International Classification of Sleep Disorders

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International Classification of Sleep Disorder
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The International Classification of Sleep Disorders (ICSD) is "a primary diagnostic, epidemiological and coding resource for clinicians and researchers in the field of sleep and sleep medicine".[1] The ICSD was produced by the American Academy of Sleep Medicine (AASM) in association with the European Sleep Research Society, the Japanese Society of Sleep Research, and the Latin American Sleep Society. The classification was developed as a revision and update of the Diagnostic Classification of Sleep and Arousal Disorders (DCSAD) that was produced by both the Association of Sleep Disorders Centers (ASDC) and the Association for the Psychophysiological Study of Sleep and was published in the journal Sleep in 1979.[2][3] A second edition, called ICSD-2, was published in 2005.[4] The third edition, ICSD-3, was released in 2014.[5]

Milestones of Sleep Disorder Classifications

Year ICSD ICD DSM
1974 DSM-III
1975 ICD-9
1979 Nosology
1980 ICD-CM DSM-III
1987 DSM-III-R
1990 ICSD
1992 ICD-10
1994 DSM-IV
1997 ICSD-R
2000 DSM-IV-TR
2005 ICSD-2
2006 ICSD-2 Pocket Version
2010 ICD-10-CM
2014 ICSD-3 DSM-5
2015 ICD-11 Beta

Introduction

In 1979, the first Diagnostic Classification of Sleep and Arousal Disorders (DCSAD) was developed by the Association of Sleep Disorders Centers (ASDC) and the Association for the Psychophysiological Study of Sleep. Disorders were divided into four main categories.[2][3]

  1. Disorders of initiating and maintaining sleep (DIMS) - Insomnias
  2. Disorders of Excessive somnolence (DOES) - Hypersomnias
  3. Disorders of the Sleep-Wake Schedule - Circadian Disorders
  4. Dysfunctions Associated with Sleep, Sleep Stages, or Partial Arousals - Parasomnias

In 1990, the first comprehensive classification of disorders of sleep and arousal, the International Classification of Sleep Disorders (ICSD-1990), was developed by the American Academy of Sleep Medicine (AASM) in association with the European Sleep Research Society, the Japanese Society of Sleep Research, and the Latin American Sleep Society[6]. 84 sleep disorders were inventoried, based on pathophysiological characteristics. It was later revised as the ICSD-R in 1997.

The International Classification of Sleep Disorders (ICSD) uses a multiaxial system for stating and coding diagnoses both in clinical reports or for database purposes. The axial system uses International Classification of Diseases (ICD-9-CM) coding wherever possible. Additional codes are included for procedures and physical signs of particular interest to sleep disorders clinicians and researchers. Diagnoses and procedures are listed and coded on three main "axes." The axial system is arranged as follows:[7]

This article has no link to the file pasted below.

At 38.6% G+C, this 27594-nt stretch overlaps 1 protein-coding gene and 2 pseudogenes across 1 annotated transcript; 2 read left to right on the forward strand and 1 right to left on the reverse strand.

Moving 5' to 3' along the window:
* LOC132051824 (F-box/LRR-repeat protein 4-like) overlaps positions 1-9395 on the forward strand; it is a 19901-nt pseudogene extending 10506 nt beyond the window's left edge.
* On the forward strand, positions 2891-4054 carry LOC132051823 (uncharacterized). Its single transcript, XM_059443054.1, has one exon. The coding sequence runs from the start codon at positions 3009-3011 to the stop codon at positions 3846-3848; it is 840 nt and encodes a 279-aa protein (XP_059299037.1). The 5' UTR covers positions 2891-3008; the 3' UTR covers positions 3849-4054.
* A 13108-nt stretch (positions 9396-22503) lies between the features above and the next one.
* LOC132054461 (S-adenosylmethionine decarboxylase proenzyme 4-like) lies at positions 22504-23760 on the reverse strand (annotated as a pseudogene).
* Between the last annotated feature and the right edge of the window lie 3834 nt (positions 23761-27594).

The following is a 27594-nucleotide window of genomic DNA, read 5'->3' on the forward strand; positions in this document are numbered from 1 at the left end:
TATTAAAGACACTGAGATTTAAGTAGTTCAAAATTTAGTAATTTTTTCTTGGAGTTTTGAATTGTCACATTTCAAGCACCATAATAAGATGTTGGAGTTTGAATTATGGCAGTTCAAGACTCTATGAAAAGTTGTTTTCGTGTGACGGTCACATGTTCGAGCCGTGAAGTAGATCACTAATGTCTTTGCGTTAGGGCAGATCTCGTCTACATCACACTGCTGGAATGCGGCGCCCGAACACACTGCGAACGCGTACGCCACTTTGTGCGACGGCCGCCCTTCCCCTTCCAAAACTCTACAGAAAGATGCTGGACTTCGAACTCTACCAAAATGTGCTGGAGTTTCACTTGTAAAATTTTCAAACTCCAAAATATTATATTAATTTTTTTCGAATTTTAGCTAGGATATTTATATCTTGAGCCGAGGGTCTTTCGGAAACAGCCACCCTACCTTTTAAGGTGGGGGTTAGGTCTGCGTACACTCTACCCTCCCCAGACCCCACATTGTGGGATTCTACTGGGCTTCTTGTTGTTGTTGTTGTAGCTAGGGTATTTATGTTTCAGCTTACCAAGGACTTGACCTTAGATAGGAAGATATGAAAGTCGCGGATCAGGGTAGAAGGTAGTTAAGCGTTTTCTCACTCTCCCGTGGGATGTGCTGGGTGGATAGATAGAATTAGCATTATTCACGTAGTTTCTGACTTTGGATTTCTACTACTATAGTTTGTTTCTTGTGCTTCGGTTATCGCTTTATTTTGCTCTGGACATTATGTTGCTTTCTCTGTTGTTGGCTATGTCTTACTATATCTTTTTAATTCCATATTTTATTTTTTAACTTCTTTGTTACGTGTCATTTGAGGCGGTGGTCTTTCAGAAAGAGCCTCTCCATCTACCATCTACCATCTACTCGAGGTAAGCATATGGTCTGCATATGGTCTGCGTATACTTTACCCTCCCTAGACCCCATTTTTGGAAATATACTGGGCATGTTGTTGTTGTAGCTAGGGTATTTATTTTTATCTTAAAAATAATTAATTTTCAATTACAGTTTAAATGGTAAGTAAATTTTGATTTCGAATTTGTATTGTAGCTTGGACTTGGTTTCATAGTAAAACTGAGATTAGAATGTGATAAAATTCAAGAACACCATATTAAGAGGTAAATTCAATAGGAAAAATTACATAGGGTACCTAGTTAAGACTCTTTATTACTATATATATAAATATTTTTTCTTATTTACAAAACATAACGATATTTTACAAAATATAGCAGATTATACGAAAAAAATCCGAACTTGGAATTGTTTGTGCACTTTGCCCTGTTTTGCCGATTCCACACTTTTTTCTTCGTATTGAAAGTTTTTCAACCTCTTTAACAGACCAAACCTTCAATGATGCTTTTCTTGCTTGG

Axis A ICSD Classification of Sleep Disorders

Axis B ICD-9-CM Classification of Procedures

Axis C ICD-9-CM Classification of Diseases (nonsleep diagnoses).

ICSD - I (1990) and ICSD-Revised (1997)

  1. Dyssomnias
    1. Intrinsic Sleep Disorders
    2. Extrinsic Sleep Disorders
    3. Circadian Rhythm Sleep Disorders
  2. Parasomnias
    1. Arousal Disorders
    2. Sleep-Wake Transition Disorders
    3. Parasomnias Usually Associated with REM Sleep
    4. Other Parasomnias
  3. Sleep Disorders Associated with Mental, Neurologic, or Other Medical Disorders
    1. Associated with Mental Disorders
    2. Associated with Neurologic Disorders
    3. Associated with Other Medical Disorders
  4. Proposed Sleep Disorders
    1. Shorter Sleeper
    2. Long Sleeper
    3. Menstrual-Associated Sleep Disorders

ICSD -2

In 2005, the International Classification of Sleep Disorders underwent minor updates and modifications resulting in version 2 (ICSD-2).[4]

ICSD-2 ICD-9-CM ICD-10-CM
Insomnia: Insomnia is defined as the subjective perception of difficulty with sleep initiation, duration, consolidation, or quality that occurs despite adequate opportunity for sleep, and that results in some form of daytime impairment.[4]
Adjustment sleep disorder (acute insomnia) 307.41 F 51.02
Psychophysiological insomnia 307.42 F 51.04
Paradoxical insomnia (formerly sleep state misperception) 307.42 F 51.03
Idiopathic insomnia 307.42 F 51.01
Insomnia due to mental disorder 307.42 F 51.05
Inadequate sleep hygiene V69.4 Z72.821
Behavioral insomnia of childhood 307.42
- Sleep-onset association type z73.810
- Limit-setting sleep type z73.811